London, Apr.2 (ANI): Western classical composer George Frideric Handel was a binge eater and problem drinker.
According to a study reported by The Times, Handel's gargantuan appetite resulted in lead poisoning that eventually killed him 250 years ago this month at the age of 74.
For 20 years before his death, he had been fighting severe health problems, including blindness, gout, bouts of paralysis and confused speech, the paper quoted David Hunter, music librarian at the University of Texas and author of more than 60 articles on Handel, as saying.
Surprisingly little is known about Handel's private life, but evidence from portraits and contemporary descriptions support the theory that he began to suffer from lead poisoning in 1737, when he temporarily lost the use of his right hand, an incident previously attributed to a stroke.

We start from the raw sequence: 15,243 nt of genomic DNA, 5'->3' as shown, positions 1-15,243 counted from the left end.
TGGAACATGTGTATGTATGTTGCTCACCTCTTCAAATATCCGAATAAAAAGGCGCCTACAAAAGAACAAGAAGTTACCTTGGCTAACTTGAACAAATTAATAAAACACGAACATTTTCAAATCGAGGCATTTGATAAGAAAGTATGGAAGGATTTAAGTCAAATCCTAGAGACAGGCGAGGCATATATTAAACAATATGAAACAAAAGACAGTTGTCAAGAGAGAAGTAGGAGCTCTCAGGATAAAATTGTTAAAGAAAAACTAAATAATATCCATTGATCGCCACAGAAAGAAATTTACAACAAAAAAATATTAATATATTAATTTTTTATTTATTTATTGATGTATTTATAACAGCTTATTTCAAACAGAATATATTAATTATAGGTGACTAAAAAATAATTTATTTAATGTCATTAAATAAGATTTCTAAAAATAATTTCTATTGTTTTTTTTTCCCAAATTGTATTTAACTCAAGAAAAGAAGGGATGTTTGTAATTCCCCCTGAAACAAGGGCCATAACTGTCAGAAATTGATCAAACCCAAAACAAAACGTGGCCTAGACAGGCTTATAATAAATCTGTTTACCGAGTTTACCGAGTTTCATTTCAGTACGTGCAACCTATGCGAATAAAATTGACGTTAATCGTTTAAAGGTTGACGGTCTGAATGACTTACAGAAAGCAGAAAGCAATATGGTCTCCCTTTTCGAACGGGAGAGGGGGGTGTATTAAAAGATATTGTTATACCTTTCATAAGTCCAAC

In search of a cure, he travelled to Aachen, where he was immersed up to his chin in hot spring water.
Handel continued to have attacks and recoveries until, on the evening of April 13, 1759, he announced that he would no longer receive guests as he had "done with the world". He died the following morning at the house in Brook Street, Mayfair, where he had lived for 36 years.
The building in London is now the Handel House Museum and Dr Hunter's theory is explained in the catalogue to its forthcoming exhibition Handel Reveal'd. (ANI)